The Canadian health-care system is a shambles, and the pride that many Canadians reposed in it for a long time because it enabled them to preen themselves at the supposedly superior standards of equality and humanity in Canada than existed in the United States, has turned into alarm for all those of an age where medical problems are frequent.
The capricious decision in 1984 of then-prime minister Pierre Elliott Trudeau and his health minister Monique Begin to attempt to ban private medicine and force all practicing medical doctors into being, effectively, public-sector employees, caused 10,000 doctors to leave the country. That deficiency has not only not been filled, but we now have approximately 25,000 fewer doctors than we need to give adequate medical treatment to the population of Canada.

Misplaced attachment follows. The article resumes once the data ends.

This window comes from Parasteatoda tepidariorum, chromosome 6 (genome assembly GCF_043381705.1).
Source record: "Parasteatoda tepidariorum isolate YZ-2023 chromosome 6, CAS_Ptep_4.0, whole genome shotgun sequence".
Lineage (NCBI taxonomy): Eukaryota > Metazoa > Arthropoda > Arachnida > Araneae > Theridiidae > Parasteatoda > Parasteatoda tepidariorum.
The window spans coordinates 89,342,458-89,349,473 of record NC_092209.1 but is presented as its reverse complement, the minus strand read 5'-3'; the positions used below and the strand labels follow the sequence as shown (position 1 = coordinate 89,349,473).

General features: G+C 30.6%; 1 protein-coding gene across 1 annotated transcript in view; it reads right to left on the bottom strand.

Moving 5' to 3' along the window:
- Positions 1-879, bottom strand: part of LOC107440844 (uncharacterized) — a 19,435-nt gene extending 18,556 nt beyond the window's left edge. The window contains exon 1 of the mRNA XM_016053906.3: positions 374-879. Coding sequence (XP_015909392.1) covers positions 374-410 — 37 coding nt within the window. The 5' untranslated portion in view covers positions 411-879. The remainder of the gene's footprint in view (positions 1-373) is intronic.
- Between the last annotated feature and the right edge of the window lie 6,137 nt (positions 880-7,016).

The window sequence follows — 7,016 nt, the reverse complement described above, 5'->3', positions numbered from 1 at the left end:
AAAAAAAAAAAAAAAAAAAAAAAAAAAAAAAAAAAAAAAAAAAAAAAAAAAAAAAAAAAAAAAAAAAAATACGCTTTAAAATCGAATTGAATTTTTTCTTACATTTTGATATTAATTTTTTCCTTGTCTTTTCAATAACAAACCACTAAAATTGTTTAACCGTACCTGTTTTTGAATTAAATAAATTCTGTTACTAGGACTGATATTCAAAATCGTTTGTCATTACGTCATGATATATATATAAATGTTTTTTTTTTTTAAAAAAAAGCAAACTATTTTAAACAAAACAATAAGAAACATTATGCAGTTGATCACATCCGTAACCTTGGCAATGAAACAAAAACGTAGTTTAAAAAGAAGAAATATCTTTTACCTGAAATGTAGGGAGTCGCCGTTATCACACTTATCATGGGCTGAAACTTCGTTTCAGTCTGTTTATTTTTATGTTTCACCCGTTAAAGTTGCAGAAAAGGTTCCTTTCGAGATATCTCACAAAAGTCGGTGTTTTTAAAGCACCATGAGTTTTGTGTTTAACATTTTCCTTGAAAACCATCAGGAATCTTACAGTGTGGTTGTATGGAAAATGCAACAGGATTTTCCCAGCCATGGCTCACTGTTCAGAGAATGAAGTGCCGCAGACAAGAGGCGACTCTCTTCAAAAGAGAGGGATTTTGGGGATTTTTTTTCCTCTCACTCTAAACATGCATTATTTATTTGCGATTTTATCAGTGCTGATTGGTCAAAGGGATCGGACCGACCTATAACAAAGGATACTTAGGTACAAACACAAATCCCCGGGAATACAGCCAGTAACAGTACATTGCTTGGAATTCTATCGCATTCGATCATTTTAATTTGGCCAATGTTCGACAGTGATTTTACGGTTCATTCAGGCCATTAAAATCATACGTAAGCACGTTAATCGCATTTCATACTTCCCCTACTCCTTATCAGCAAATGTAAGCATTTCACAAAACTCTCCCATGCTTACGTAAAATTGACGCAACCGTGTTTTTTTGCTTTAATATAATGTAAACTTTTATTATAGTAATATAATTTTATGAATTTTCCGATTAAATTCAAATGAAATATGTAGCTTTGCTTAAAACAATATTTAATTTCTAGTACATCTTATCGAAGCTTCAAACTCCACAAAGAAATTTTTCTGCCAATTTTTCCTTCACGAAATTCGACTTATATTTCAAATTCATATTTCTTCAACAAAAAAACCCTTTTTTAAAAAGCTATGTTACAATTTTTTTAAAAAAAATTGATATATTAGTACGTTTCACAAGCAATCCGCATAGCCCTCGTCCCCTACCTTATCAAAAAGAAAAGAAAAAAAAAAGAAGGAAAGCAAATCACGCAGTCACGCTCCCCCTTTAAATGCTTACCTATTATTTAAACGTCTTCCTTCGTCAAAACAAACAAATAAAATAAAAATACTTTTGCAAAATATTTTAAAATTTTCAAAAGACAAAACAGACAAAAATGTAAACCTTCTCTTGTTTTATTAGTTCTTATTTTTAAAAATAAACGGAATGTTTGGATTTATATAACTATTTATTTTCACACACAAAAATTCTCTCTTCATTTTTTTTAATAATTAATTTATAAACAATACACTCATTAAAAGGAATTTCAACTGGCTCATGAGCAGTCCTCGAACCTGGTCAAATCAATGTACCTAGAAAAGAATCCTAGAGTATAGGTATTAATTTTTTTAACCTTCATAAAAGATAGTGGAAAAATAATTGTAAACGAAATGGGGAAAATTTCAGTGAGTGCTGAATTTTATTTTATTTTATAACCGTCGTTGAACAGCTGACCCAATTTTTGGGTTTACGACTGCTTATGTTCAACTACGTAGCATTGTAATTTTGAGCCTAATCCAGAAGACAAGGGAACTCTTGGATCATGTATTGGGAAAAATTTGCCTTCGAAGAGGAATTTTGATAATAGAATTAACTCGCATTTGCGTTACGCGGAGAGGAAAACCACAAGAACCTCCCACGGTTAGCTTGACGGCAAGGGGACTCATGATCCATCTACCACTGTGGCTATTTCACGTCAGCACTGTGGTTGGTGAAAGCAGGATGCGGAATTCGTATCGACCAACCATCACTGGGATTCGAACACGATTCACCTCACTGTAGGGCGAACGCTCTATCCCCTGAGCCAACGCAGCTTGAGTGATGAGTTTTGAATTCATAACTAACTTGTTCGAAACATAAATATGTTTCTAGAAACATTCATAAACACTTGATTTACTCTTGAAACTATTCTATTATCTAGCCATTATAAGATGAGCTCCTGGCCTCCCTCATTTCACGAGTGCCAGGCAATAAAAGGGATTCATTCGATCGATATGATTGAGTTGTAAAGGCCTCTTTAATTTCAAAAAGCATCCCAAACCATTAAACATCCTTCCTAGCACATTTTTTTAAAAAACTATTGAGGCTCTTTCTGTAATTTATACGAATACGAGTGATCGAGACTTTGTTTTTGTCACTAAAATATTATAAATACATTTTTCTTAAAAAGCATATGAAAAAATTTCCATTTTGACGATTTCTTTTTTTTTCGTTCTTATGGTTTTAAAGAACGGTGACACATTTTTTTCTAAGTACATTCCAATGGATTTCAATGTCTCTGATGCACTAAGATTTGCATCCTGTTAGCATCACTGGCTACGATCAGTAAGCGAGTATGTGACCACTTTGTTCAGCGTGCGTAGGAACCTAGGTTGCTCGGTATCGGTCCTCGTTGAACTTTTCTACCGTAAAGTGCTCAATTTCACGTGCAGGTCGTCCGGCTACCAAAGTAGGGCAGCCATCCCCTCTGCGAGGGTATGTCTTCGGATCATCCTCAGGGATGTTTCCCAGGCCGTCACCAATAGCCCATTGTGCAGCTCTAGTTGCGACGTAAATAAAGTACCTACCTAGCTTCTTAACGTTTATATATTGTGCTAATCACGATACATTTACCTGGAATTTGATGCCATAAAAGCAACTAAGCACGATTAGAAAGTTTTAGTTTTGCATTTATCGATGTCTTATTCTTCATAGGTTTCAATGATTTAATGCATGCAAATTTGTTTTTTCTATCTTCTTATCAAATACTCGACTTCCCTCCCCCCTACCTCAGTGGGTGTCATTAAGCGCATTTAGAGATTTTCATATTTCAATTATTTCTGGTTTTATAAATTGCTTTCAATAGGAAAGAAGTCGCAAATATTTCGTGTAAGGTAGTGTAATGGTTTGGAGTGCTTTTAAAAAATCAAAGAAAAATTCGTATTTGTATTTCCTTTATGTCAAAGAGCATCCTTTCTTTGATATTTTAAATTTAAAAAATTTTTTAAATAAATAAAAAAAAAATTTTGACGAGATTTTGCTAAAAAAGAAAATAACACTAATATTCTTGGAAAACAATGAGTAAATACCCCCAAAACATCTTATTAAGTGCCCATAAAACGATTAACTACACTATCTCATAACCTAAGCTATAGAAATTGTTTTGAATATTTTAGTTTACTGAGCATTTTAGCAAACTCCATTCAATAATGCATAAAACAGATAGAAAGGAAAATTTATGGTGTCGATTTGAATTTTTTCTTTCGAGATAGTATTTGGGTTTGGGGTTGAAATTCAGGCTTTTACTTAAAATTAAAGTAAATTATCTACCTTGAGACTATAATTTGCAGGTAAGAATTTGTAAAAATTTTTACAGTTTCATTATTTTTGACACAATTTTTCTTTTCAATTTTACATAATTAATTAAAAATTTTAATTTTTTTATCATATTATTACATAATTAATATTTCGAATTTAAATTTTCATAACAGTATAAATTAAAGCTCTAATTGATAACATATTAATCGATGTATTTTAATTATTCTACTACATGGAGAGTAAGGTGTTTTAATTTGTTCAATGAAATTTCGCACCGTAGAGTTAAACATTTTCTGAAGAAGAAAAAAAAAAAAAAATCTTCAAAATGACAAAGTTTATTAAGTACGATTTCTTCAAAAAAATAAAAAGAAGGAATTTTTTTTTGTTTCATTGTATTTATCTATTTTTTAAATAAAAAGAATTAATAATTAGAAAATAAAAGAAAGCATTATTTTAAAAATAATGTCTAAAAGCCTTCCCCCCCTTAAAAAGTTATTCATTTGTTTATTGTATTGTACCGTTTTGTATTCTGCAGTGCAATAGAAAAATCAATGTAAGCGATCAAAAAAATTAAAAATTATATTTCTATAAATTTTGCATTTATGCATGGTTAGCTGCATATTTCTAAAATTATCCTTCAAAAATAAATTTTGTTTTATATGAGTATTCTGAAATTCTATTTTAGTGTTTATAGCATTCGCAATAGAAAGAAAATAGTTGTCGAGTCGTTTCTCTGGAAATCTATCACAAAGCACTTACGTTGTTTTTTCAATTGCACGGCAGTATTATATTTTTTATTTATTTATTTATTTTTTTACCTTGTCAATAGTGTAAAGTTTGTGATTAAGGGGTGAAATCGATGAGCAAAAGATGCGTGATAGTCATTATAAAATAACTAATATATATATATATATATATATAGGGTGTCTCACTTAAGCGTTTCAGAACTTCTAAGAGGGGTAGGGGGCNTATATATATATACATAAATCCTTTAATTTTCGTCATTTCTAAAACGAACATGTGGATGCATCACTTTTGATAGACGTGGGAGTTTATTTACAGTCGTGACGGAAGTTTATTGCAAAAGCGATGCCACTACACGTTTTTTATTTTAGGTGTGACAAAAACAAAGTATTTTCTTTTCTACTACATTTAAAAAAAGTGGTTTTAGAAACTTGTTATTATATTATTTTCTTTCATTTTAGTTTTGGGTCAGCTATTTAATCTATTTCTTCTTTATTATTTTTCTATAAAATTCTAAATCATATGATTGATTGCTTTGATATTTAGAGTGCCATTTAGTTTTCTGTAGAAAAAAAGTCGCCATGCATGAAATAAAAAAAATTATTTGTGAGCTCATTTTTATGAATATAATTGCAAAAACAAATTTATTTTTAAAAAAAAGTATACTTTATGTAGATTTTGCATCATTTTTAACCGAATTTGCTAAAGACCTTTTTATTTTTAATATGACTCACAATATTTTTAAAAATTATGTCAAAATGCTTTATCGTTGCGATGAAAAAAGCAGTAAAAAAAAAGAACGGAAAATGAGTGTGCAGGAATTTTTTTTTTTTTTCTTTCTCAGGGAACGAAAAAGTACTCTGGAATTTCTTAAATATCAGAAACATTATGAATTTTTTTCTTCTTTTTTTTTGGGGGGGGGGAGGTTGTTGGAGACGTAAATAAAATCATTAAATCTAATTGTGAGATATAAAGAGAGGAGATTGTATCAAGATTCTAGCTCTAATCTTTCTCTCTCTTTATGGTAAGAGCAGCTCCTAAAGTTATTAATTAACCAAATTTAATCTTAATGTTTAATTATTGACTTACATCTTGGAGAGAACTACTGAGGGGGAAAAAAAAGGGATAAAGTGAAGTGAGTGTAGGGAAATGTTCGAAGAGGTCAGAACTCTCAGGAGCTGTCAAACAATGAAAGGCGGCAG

This means that individual medical practices are overrun with more patients than they can manage, and that a steadily rising number of people with authentic medical problems go to emergency rooms in hospitals for care. Naturally, this has caused acute overcrowding in emergency rooms across the country, and especially in the most populated areas. This is now a problem feeding on itself, as emergency rooms are starting to close down, aggravating the problem. It is like a snowball rolling downhill and expanding as it goes, and it is now expected that Canada will have a deficiency of 40,000 doctors within 10 years. In Nova Scotia alone, 14 percent of the entire population—142,000 people—are on waiting lists for a family doctor.